Because of these unanswered questions, the Dec. 12, 1985, crash continues to have political fallout in both Canada and the United States. In Canada, Liberal Party critics have charged the Conservative Mulroney government with a coverup, saying it has accepted the wing-icing theory at the behest of Washington. And in the United States, the families of the victims, frustrated with the lack of answers, have turned to Congress, where Rep Robin Tallon (D-S.C.) is trying to drum up support for an official inquiry.

            Tallon criticized what he called “the almost callous indifference shown by federal agencies that should have been involved in this investigation and should be responding to the families of 248 of our service personnel.”

            The official investigation into the cause of the crash was handled by the Canadian Aviation Safety Board, which split 5-4. The majority, in a report finally issued last December, found the probable cause was ice on the wings. The minority rejected the ice theory and complained that alternative scenarios – including sabotage – were superficially examined. The flight recorders, which had previously been disabled, provided no clues.

            A US Army team scoured the crash site and reportedly requested it be bulldozed (it was not). The FBI conducted its own inquiry, which remains largely classified. The results of these investigations remain a mystery.


            Flight originated in Cairo


            If the true cause of the crash is ever to be found, the search must begin in Cairo, where, on the night of Dec. 11, 1985, the 248 members of the 101st Airborne Division began the first leg of their long flight home for Christmas after 6 months of peacekeeping duty in the Sinai desert.

            According to an FBI interview with Capt. Arthur Schoppaul, who piloted the Arrow Air DC-8 from Cairo to Cologne, West Germany, security in Cairo was lax. Egyptian guards disappeared from their posts for an hour at a time, and a fight broke out among the baggage handlers. A power loss left the DC-8 in darkness for 30 minutes while its cargo doors remained open.

            Security in Cologne was hardly any better. When Capt. Schoppaul left the plane, he found a cargo door open, its light on and no guards posted outside the aircraft. Schoppaul was relieved in Cologne by Capt. John Griffin, who took off for Gander 90 minutes after the plane landed.

            The DC-8 arrived in Gander shortly after 5:30 a.m. local time, Dec. 12, following an uneventful flight across the Atlantic. Seventy minutes later, it headed down the runway on the final leg of its journey to Fort Campbell, Ky. It rose from the tarmac, but climbed only 60 feet off the ground before stalling as it crossed the Trans-Canada Highway. The plane struck treetops 25 seconds after takeoff.

            Much of the DC-8 was consumed in a fireball. The carnage was so gruesome that, according to a report issued in June by the Canadian health minister, rescue workers have since suffered from “post-traumatic stress disorder,” an array of psychosomatic symptoms more commonly associated with combat.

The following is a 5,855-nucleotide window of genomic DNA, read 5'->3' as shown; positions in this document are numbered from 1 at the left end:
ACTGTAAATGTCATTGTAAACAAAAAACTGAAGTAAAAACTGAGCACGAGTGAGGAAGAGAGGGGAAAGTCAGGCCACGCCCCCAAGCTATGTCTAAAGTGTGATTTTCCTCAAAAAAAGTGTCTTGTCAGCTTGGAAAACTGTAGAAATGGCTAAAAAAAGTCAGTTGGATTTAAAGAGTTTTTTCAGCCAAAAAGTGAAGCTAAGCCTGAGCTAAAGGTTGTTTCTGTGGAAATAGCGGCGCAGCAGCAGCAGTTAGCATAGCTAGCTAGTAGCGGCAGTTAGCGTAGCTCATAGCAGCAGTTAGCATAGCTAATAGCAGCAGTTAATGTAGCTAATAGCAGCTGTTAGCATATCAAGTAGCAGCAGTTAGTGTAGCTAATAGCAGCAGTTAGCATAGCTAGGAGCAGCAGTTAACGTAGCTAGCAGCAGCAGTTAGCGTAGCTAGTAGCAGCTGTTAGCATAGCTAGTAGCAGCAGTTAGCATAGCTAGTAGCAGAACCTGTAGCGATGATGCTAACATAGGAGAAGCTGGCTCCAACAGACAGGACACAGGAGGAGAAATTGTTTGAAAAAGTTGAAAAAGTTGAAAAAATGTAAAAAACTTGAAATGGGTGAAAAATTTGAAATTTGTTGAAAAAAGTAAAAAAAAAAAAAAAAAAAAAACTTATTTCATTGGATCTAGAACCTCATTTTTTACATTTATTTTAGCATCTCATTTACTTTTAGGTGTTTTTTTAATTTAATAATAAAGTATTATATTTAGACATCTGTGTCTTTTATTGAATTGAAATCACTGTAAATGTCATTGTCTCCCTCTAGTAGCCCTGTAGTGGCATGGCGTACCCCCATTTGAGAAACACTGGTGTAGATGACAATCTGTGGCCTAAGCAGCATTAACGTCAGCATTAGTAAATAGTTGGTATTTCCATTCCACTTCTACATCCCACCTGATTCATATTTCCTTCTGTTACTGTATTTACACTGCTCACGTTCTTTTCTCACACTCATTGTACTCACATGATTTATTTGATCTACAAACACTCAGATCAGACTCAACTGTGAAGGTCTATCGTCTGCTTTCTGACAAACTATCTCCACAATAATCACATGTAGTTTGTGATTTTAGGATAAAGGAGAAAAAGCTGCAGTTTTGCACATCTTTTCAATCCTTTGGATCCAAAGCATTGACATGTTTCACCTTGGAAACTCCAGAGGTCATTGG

The Canadian Aviation Safety Board held public hearings in April 1986. A draft report of the findings, along with the conclusion that wing icing was the likely cause, was presented to the 10-member board in early 1987.

            The icing theory so split the board that one member resigned in protest later that year, reducing its number to nine. The chairman resigned and was replaced. It was only at the end of last year that a 100-page final report, which supports the staff’s wing-icing theory, was issued by a five-member majority. A minority report was also issued and signed by the four dissenting members.


            Little evidence of icing


            The majority view places probable blame on the deceased Capt. Griffin, who did not order the wings de-iced. A sandpaperlike ice layer can increase a plane’s drag so that it is unable to take off. The CASB majority concluded that “the failure of the aircraft to accelerate following liftoff” and “its failure to achieve a sustained climb … exemplify the known effects of ice-contaminated wings.”

            However, the question remains whether there was any significant icing.

            The majority noted that there had been a small patch of ice on a corner of the copilot’s windshield, “which confirms that ice accumulated on the accident aircraft during its approach” to Gander, but “the precise amount, type, and location of any ice adhering to the surfaces during the takeoff could not be determined.”

            During part of the time the DC-8 was on the ground, slight freezing drizzle was observed. However, Gander ground crew members responsible for de-icing the DC-8 reported there was no evidence of any ice. Of four other planes that took off or landed around the same time of day, two were not de-iced. The captain of a Boeing 737 that landed shortly before the fatal takeoff reported no ice following an inspection.

            This spring, the conclusion that icing was responsible for the crash was dismissed because of insufficient evidence after a review by Transport Canada, the equivalent to the Federal Aviation Administration. Then in July, William Estley, a retired Canadian Supreme Court justice, completed a “judicial review” and found the CASB unjustified in its use of the term “probable cause” in reference to ice.